Future Leaders – African Independent Research (FLAIR) fellowships are for talented African scientists with the potential to become leaders in their field. These fellowships help scientists build independent research careers in sub-Saharan African institutions and do cutting-edge scientific research addressing global challenges facing developing countries.

Each FLAIR fellowship offers up to £150,000 per year, alongside a programme of support to develop fellows as leaders including training and mentoring, and opportunities to network both regionally and internationally.

Fellowships are a partnership between The African Academy of Sciences (AAS) and the Royal Society, supported by the Global Challenges Research Fund (GCRF).

Here are our top tips on what makes a great application.



  1. Global challenges research with impact in developing countries

“We want to see how your research will address global challenges facing Africa beyond the lifetime of the grant.” – Dr Tom Kariuki, The African Academy of Sciences

FLAIR fellowships aim to tackle global challenges, especially those affecting developing nations. Explain how funding will help you tackle these. Read about the Global Challenges Research Fund’s (GCRF) aims on our website and this video.

  1. Capacity development and added value

“I like applications which clearly tell me how the proposed research will increase the ability of the applicant to be a research leader and build capacity for world-class research at their host organisation.” – Professor Sebsebe Demissew, Addis Ababa University

Say how your research will develop you as a research leader and build research capacity at your host organisation.  How will your project improve research in Africa?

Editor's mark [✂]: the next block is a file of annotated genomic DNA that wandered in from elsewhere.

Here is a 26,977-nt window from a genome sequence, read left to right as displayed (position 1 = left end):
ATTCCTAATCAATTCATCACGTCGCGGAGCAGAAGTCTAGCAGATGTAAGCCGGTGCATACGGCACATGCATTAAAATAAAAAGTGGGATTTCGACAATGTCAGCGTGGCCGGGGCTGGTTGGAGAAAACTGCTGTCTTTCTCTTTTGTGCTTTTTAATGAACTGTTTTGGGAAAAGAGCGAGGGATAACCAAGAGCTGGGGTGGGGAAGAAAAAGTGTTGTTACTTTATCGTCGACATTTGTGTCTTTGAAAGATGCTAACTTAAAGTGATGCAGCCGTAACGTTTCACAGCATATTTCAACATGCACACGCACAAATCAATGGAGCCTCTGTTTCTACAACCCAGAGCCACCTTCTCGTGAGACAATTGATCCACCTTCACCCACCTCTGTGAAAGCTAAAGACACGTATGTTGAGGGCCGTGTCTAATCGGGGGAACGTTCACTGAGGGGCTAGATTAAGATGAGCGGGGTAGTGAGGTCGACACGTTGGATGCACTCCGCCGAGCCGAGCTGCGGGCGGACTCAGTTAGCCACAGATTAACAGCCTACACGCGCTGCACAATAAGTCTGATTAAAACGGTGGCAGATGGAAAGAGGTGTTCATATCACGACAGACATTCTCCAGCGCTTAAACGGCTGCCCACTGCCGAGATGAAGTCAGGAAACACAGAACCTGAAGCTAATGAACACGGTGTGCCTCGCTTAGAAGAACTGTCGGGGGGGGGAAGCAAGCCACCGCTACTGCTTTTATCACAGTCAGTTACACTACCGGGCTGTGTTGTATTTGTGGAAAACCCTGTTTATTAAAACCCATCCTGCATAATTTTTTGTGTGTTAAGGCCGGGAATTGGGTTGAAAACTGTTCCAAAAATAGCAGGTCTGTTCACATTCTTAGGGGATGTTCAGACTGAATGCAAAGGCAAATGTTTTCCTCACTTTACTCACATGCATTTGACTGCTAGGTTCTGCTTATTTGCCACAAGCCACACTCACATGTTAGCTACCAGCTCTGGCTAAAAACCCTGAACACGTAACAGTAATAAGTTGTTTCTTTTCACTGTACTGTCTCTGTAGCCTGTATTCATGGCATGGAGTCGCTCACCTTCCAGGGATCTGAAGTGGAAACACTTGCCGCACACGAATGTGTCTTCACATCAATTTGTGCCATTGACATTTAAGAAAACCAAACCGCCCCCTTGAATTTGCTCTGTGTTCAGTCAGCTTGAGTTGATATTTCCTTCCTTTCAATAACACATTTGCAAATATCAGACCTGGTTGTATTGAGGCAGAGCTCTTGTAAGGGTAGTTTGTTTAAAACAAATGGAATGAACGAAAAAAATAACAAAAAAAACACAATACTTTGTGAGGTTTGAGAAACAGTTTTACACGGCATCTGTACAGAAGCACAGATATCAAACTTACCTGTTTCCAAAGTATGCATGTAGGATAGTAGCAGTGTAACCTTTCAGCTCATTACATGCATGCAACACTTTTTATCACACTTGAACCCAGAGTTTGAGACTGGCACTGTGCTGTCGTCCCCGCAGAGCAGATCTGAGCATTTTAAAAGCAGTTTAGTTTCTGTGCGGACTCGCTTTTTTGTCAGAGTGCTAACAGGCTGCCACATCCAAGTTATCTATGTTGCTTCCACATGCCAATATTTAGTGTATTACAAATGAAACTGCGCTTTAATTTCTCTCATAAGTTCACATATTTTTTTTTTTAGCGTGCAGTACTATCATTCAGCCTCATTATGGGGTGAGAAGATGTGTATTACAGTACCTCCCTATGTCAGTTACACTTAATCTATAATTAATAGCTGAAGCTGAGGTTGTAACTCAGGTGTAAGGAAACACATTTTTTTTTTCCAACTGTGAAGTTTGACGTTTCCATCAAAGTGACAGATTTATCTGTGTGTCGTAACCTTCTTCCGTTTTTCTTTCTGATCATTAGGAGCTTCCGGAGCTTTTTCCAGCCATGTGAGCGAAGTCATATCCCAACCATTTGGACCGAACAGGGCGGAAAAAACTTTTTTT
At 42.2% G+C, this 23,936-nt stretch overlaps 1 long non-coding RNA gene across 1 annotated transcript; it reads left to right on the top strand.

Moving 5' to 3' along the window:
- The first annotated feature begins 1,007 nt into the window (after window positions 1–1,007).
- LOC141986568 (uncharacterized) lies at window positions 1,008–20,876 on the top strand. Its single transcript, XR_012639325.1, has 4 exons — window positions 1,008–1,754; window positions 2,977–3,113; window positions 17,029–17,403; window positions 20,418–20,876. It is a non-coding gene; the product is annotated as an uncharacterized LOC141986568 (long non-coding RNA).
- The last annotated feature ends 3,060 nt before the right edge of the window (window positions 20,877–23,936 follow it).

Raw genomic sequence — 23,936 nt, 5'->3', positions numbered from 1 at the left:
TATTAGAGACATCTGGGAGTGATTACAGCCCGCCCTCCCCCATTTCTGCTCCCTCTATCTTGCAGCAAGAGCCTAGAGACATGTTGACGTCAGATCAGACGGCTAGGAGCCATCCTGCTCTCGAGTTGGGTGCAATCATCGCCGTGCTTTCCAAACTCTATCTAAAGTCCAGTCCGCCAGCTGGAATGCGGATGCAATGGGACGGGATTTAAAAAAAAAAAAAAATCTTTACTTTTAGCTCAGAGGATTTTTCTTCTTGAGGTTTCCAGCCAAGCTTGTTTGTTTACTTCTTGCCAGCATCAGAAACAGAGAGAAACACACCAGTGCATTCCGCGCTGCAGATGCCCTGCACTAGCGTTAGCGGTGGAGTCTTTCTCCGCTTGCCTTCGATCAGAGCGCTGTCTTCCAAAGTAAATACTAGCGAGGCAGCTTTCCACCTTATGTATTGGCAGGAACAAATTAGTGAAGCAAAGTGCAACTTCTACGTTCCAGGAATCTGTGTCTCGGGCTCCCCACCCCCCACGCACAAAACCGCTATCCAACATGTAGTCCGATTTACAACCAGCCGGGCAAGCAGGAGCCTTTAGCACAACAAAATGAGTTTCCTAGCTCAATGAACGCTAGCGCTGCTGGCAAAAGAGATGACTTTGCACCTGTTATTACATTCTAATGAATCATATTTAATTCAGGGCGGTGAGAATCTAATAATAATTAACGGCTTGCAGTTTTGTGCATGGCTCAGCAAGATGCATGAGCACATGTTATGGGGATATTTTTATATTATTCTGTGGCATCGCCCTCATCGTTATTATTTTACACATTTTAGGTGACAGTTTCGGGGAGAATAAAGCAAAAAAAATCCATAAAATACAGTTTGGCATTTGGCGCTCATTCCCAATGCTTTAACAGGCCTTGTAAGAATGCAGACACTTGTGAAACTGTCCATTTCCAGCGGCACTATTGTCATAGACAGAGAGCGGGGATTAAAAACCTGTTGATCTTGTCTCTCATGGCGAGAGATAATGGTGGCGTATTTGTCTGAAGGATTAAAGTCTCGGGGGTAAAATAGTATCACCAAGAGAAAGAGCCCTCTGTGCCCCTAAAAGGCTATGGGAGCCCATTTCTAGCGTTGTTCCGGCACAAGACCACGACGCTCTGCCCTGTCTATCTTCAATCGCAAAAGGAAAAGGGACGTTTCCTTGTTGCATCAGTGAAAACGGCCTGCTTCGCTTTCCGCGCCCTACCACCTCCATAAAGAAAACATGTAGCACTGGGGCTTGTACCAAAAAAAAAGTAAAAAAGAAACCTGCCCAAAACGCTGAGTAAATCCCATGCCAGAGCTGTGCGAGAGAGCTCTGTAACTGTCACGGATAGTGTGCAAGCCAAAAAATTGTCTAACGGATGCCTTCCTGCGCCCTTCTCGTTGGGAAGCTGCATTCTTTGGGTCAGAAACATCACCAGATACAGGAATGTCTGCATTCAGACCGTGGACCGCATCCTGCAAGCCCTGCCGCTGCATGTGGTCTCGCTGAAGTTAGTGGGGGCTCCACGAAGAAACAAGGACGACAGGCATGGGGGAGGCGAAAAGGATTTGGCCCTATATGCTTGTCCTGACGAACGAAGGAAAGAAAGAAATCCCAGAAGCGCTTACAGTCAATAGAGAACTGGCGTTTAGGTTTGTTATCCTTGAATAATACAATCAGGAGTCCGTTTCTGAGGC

1. Career development

“We want to see applications from early career researchers who are moving towards leading their own team so your proposal should tell us how a FLAIR fellowship will develop your career from where you are now.” – Professor Esther Akinlabi, University of Johannesburg

Explain why this point in your research career is the best time to be undertaking a FLAIR fellowship. What career stage are you at now and where do you think you will be in your career after completing a FLAIR fellowship?

  1. Methodology

“As a reviewer, I am interested in the scientific methods which you will use to meet your objectives and why these methods are the most suitable for the global challenge you are addressing.” – Professor Anotida Madzvamuse, University of Sussex

“A clear and appropriate methodology which relates to your objectives will help to show reviewers that you understand the specifics of your research and not just the context.” – Dr Badria El Sayed, Tropical Medicine Research Institute of Sudan

Tell us what your research methods are and include detail on the methodology of the proposed research. Show you understand the required methods and data analysis.

  1. Objectives/Outcomes

“Tell us what specific outcomes your research will lead to and what impact this will have in developing countries.” – Dr Dorcas Osei-Sarfo, University of Ghana

Propose clear and realistic objectives for a two-year fellowship. How are you going to change the world?

  1. Mentorship

“I like applications which have included support from a mentor in their field and I think this can really strengthen your competitiveness.” – Dr Assan Jaye, Medical Research Council The Gambia Unit at London School of Hygiene and Tropical Medicine

Identify outstanding academics in your field who could act as a mentor during your fellowship. This will boost an application. Better yet, find a mentor is able to help prepare your application.

  1. Collaboration

“We like to see applications from researchers who are looking to develop their capacity to be a research leader by collaborating with other institutions. This can benefit research outcomes as well as the career development of the applicant.” Dr Tom Kariuki, The African Academy of Sciences

Try and incorporate national and international collaborations, both in Africa and beyond,. If you do, make sure any travel required is included in your proposed budget.

  1. Get advice

“It’s a really good idea to have someone else advise on your application before you submit it. I recommend you ask a supervisor or research advisor to read your application and make recommendations for ways to improve it.” – Professor Esther Akinlabi, University of Johannesburg

Ask an academic supervisor, research advisor, or the research office at your proposed host organisation to check your application before you submit it. They will help make your application stronger.